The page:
Warwick School District anticipates $295,000 deficit

By on May 10, 2017

As the Warwick School District’s 2017-18 budget nears final adoption in June, an update on the proposed budget has been presented.

A summary of the current state of the 2017-18 budget shows that revenue is projected at $70,776,134 and expenses at $71,633,474. The deficit is expected to be $857,340, less bond refinance savings of $562,287 for a true deficit of $295,053.

“The district is having a sound financial year this year and is in a position to mitigate the budgeted deficit due to both revenue and expense favorability,” Nathan Wertsch, district business manager, said. “As we look to future budgets, it’s important for the Finance and Legal Committee and Warwick School Board to weigh the balance of fund balance use, revenue generation, and expense mitigation, especially in light of the current feasibility study and long-range planning.”

Revenue is more than $2.5 million over the 2016-17 budget, due to increases in real estate taxes, EIT (Earned Income Tax), PSERS (Pennsylvania State Employees’ Retirement System) reimbursements, and PlanCon reimbursements. This includes 50 percent of the proposed state budget increase in basic education funding and special education funding, as well as a decrease in the transportation subsidy.

Expenses are increasing $1.9 million over the 2016-17 budget, adding debt service back in, significant special education increases, increased salaries, increases in the PSERS rate, normalized health care estimates, increased transportation costs, and budget “right-sizing” based on trends.

Wertsch noted that the school board voted back in December to stay within the state’s adjusted maximum tax increase index for the fourth year in a row, which is 3 percent. The board continues to stay within the Act 1 index and has not sought exceptions. Some other districts have been hit with or are considering tax increases above 4 percent, some in the 6-7 percent range, he added.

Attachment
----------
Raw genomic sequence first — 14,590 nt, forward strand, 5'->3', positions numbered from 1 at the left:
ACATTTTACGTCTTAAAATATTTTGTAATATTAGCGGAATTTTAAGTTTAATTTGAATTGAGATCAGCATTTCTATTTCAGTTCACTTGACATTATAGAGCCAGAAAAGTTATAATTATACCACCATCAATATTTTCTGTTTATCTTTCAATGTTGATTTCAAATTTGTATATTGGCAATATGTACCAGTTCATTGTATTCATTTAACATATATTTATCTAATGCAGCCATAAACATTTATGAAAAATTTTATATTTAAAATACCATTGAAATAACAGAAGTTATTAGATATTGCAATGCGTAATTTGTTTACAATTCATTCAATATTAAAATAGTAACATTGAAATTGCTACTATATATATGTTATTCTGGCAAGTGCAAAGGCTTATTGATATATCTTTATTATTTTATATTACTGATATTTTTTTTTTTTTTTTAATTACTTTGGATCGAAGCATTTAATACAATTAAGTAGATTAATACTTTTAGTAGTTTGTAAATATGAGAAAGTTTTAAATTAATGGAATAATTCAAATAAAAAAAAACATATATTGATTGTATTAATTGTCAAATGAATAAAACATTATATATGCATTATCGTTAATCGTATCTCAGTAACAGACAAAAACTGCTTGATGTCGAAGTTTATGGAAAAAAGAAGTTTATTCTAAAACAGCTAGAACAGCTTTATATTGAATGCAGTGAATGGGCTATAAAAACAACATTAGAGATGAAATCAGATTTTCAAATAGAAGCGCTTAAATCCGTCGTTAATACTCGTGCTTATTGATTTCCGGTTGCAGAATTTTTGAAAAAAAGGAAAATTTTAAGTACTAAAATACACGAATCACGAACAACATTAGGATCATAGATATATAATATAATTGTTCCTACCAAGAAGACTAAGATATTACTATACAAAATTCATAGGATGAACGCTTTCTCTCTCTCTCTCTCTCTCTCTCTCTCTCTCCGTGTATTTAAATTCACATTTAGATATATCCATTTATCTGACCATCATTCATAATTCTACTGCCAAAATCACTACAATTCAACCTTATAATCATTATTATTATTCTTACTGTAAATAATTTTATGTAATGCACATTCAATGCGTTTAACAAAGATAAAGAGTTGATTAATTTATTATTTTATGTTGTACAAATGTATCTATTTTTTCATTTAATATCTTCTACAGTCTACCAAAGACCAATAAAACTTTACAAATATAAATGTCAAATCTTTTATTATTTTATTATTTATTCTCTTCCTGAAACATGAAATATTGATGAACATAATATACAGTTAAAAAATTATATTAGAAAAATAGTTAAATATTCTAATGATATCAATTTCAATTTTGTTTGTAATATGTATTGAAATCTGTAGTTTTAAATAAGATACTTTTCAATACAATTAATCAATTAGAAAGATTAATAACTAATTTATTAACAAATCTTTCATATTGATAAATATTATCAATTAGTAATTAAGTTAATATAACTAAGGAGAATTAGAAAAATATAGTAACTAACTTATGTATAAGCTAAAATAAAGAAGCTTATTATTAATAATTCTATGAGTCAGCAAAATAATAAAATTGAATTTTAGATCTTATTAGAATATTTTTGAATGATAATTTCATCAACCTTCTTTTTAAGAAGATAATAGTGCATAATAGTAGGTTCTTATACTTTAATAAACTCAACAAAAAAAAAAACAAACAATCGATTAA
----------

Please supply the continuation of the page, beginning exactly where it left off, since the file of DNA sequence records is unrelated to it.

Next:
Based on January 2017 taxable assessed values of $2,007,814,000, and a median assessed value of $146,700, the increase at the 3 percent index would be $91.31.

“On the revenue side, the majority of the budget increases is due to local revenue, as we receive little to no help from state or federal sources,” Wertsch said. “On the expense side, the majority of the increases is due to salaries and benefits which account for 68 percent of our overall budget. We are still working with imperfect information at this point, so there are still budget impacts that could happen between now and the adoption of the final budget.”

A potential positive impact is real estate tax revenue. It is hoped that updated totals from the county show increased assessed values since January. Also, if Governor Tom Wolf receives his full education increase as proposed, the additional revenue will fall to the bottom line. And with enrollment here continuing to decline and retirements in, all vacancies will continue to be analyzed.

Potentially negative budget impacts include property tax reform. Even if nothing happens this year, the potential for school boards to have no local tax control in the future is a concern. With reassessment, there is the likelihood that a lower aid ratio in the future would impact taxes with a lower adjusted index and state reimbursements.